Wedding Crisis Control

Heavy downpour? Partying out of bounds? No power? No problem! Just follow our plan-ahead guide to an angst-free celebration.

Photo Credit: Leigh Skaggs

Control the Crowd

We’ve all been to a wedding where someone over-imbibes and starts acting out—at full volume. Don’t want this to happen at your bash? Make a plan that reduces the likelihood of guests drinking too much alcohol—or doing it too quickly.

  •  Keep in mind that having a ceremony midmorning followed by an evening reception invites guests to spend their downtime drinking. “Instead, schedule the ceremony and reception as close together as possible,” says Blum. “Five hours total for a wedding ceremony and reception is appropriate. More time than that, or time in between the ceremony and reception will result in guests over-indulging.” Don’t linger over drinks, adds Nichols. “Keep your cocktail hour to exactly that, an hour! Seventy-five minutes max.” No matter the time span, be sure to include plenty of hors d’oeuvres to keep people from drinking on an empty stomach.

  • There are other tricks that can prevent guests from being over-served, too. “Guests should never be allowed to serve themselves alcohol at a wedding,” says Nichols. “You also should never just put bottles of wine on a table. Instead, have wait staff or bartenders pour drinks for them, and tell them to stop serving anyone who seems inebriated.”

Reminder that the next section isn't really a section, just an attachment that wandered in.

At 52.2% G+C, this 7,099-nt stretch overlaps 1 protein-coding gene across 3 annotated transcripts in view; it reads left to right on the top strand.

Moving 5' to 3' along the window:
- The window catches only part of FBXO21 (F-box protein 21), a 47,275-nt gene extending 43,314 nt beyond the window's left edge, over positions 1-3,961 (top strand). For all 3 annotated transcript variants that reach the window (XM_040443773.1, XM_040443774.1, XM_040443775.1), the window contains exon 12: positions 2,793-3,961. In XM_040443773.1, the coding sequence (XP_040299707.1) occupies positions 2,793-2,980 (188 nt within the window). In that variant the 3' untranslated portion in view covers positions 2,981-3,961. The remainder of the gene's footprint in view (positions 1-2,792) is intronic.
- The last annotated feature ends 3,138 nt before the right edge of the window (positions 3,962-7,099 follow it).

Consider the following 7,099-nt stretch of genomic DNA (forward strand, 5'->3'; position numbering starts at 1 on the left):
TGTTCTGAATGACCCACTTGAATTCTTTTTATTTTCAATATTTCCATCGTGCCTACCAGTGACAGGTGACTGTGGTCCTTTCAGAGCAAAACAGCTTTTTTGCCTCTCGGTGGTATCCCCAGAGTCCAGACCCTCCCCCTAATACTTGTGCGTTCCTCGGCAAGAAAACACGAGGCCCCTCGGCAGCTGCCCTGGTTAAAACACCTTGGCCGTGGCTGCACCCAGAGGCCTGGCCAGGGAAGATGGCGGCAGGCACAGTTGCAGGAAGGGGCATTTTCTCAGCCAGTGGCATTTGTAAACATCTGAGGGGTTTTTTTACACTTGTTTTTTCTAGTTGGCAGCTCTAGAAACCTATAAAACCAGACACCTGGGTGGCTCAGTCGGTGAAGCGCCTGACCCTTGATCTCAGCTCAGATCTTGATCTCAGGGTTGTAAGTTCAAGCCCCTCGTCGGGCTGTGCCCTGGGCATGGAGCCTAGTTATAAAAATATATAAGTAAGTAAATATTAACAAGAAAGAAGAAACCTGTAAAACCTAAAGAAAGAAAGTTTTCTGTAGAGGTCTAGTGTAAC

• When it comes to the wedding toasts, lay down some ground rules for your speakers. “Put a time limit on the speeches, so your friends get the nice stuff out and end there!” says Blum. Nichols recommends being direct. “Tell people that your family and your fiancé’s family don’t need to know about your crazy college days."

  • When it comes to toasts, make sure only specific people can take the floor, so there's no 'passing the mike around.'


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